(AP) -- Stocks are moving higher in early trading on Wall Street Thursday, keeping the S&P 500 hovering near the record closing high it set on Tuesday. The benchmark index was up 0.5% in the early going, and the Dow Jones Industrial Average and the Nasdaq were also up about as much. It's a big day for company earnings reports. Ford jumped 12%, the most in the S&P 500, after reporting earnings that easily beat analysts' forecasts and raising its full-year outlook. Heavy equipment maker Caterpillar also rose 3% after turning in strong results. Apple and Amazon report after the closing bell.
Shares slipped Thursday in Europe and Asia after a retreat on Wall Street pulled the S&P 500 and the Dow Jones Industrial Average back from their latest record highs.
Shares fell in London, Frankfurt, Tokyo and Shanghai but rose in Paris.
A steady flow of corporate report cards continues Thursday with industrial bellwether Caterpillar and technology giant Apple. Amazon and Starbucks will also report their results on Thursday.
Outside of earnings, investors will get an update on U.S. economic growth when the Commerce Department releases its report on third-quarter gross domestic product on Thursday.
Investors are also looking ahead to the Federal Reserve's meeting next week to see how it moves forward with plans to trim bond purchases and its position on interest rates.
Germany's DAX edged 0.1% lower to 15,690.45 while in London, the FTSE 100 declined 0.4% to 7,221.86. The CAC 40 in Paris added 0.3% to 6,772.04.
The future for the Dow industrials was 0.1% higher, while that for the S&P 500 also gained 0.1%.
On Wednesday, the S&P 500 slipped 0.5% and the Dow Jones Industrial Average lost 0.7%. The Nasdaq edged up less than 0.1% and the Russell 2000 index of small companies took the heaviest losses, falling 1.9%.
In Asia, flaring cases of coronavirus in China and Singapore have added to doubts over the economic outlook, given signs that inflationary trends might lead central banks to step up moves to tighten monetary policy.
In Seoul, the Kospi lost 0.5%, to 3,009.55, even after Samsung Electronics reported its highest quarterly profit in three years Thursday thanks to continued robust demand for its computer memory chips.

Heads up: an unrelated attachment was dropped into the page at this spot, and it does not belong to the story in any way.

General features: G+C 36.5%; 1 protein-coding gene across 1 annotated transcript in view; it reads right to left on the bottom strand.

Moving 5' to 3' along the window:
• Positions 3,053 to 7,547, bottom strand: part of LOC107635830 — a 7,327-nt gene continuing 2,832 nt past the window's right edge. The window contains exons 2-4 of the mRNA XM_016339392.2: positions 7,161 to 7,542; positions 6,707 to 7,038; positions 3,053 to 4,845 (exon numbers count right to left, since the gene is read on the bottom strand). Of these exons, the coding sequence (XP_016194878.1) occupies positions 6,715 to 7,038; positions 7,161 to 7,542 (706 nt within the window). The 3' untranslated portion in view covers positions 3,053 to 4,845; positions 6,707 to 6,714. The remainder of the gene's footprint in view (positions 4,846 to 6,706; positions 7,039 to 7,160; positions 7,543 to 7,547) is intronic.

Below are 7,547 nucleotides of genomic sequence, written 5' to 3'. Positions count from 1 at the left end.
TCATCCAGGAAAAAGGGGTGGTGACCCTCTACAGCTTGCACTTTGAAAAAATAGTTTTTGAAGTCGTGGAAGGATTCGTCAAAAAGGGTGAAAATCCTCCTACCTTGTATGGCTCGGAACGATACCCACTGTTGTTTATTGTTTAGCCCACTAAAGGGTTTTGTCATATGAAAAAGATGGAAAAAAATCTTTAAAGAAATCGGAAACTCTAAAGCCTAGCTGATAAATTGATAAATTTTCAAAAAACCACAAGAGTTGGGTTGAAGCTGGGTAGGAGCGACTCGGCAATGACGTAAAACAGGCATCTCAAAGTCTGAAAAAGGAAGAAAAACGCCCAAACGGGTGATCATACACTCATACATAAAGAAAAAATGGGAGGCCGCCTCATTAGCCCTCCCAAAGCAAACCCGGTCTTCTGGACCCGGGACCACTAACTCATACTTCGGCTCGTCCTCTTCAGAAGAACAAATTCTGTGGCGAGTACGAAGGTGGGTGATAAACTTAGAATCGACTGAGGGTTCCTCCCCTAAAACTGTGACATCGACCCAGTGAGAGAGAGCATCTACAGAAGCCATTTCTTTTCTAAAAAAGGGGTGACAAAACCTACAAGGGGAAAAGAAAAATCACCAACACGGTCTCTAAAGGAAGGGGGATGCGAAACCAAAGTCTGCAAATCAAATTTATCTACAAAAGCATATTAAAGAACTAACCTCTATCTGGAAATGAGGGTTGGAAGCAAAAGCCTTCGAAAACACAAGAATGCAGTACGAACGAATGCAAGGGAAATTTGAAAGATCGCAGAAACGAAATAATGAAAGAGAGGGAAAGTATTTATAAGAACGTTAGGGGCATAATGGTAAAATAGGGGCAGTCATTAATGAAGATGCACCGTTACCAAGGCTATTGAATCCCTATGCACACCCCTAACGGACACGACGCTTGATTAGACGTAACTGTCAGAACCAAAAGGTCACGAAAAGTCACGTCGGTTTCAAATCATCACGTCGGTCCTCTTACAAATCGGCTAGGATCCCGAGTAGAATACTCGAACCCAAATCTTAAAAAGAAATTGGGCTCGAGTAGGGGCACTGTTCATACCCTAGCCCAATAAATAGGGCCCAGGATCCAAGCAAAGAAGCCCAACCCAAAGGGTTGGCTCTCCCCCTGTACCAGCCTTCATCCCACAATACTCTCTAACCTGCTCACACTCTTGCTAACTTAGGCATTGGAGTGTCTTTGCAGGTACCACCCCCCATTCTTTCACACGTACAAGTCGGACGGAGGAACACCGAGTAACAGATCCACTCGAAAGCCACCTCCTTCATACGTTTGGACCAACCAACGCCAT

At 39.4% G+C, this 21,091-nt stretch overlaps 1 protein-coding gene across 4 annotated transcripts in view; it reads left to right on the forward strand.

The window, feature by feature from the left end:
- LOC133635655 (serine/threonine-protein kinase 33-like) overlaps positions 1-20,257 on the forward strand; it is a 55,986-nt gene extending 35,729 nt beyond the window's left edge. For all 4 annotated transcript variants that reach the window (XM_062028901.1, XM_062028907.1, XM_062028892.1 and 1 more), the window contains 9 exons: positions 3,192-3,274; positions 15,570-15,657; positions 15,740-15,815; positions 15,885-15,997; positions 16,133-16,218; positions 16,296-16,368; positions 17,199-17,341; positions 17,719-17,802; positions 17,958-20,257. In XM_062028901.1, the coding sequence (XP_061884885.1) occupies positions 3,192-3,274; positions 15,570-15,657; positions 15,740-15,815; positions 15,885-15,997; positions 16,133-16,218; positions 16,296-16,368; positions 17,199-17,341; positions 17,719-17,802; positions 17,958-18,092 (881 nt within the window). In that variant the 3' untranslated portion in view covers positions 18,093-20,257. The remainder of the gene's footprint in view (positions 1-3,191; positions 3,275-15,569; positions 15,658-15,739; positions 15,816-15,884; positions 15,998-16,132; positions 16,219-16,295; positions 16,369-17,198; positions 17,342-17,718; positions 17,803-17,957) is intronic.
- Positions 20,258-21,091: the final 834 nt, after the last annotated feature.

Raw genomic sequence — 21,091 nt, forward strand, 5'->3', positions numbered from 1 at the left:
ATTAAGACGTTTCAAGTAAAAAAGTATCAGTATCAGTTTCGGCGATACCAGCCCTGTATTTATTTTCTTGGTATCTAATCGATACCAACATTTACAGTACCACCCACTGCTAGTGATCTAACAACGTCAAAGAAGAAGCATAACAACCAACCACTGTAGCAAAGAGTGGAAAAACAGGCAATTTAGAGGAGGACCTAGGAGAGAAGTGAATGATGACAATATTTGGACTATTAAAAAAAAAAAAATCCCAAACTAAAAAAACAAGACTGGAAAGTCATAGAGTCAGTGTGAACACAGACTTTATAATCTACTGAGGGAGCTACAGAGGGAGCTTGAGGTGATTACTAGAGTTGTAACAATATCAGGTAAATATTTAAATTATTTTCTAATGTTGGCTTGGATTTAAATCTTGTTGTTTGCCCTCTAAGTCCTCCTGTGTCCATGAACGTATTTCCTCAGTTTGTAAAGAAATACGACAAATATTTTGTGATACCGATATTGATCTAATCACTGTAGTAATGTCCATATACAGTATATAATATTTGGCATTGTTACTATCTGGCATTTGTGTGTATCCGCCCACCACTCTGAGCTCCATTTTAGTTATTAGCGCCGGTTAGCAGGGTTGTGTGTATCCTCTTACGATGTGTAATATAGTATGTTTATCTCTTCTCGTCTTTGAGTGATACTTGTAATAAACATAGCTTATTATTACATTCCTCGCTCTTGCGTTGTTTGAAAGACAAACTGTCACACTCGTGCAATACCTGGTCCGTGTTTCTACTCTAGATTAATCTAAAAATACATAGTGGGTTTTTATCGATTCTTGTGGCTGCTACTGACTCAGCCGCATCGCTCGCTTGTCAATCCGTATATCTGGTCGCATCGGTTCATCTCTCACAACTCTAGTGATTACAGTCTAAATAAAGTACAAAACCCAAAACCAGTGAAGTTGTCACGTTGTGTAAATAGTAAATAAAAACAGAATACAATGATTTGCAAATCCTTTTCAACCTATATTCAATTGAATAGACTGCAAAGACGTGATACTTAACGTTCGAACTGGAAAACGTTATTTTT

Samsung's dual strength in parts and finished products has allowed it to flourish during the pandemic as millions of people were forced to work at home. However, the company said it was dealing with "longer-than-expected" component shortages that may affect the demand for semiconductors during the current quarter.
Tokyo's Nikkei 225 index sank 1% to 28,820.09.
The Bank of Japan kept its monetary policy unchanged at a meeting that wrapped up Thursday while warning of downward pressure on the world's third largest economy from the pandemic and from "supply-side constraints" like shipping delays and bottlenecks and shortages of computer chips and other manufacturing materials.
It downgraded its growth forecast for the fiscal year ending in March to 3.4% from the 3.8% estimate it issued in July. It forecast that inflation would be 0.0% this year, a sharp decrease from its earlier forecast of 0.9%.
But it also said it expects improvement as the impact of COVID-19 gradually wanes, "mainly due to widespread vaccinations, the economy is likely to recover, supported by an increase in external demand, accommodative financial conditions, and the government's economic measures," it said.
Sony reported a 54% drop in fiscal second quarter profit, mainly from a one-time tax-related gain that had inflated last year's number, as the Japanese electronics and entertainment company managed to maintain results despite the coronavirus pandemic. The company's shares fell 1.6% on Thursday.
In Hong Kong, the Hang Seng gave up 0.3% to 25,555.73, while the Shanghai Composite index dropped 1.2% to 3,518.42. The S&P/ASX 200 in Sydney shed 0.3% to 7,430.40.
The yield on the 10-year Treasury was steady at 1.55%, up from 1.53% late Wednesday.
On Thursday, U.S. benchmark crude lost 68 cents to $81.98 per barrel. It fell 2.4% on Wednesday. Brent crude, the basis for international pricing, declined 69 cents to $83.18 per barrel.
The dollar fell to 113.56 Japanese yen from 113.83 yen. The euro almost unchanged at $1.1604.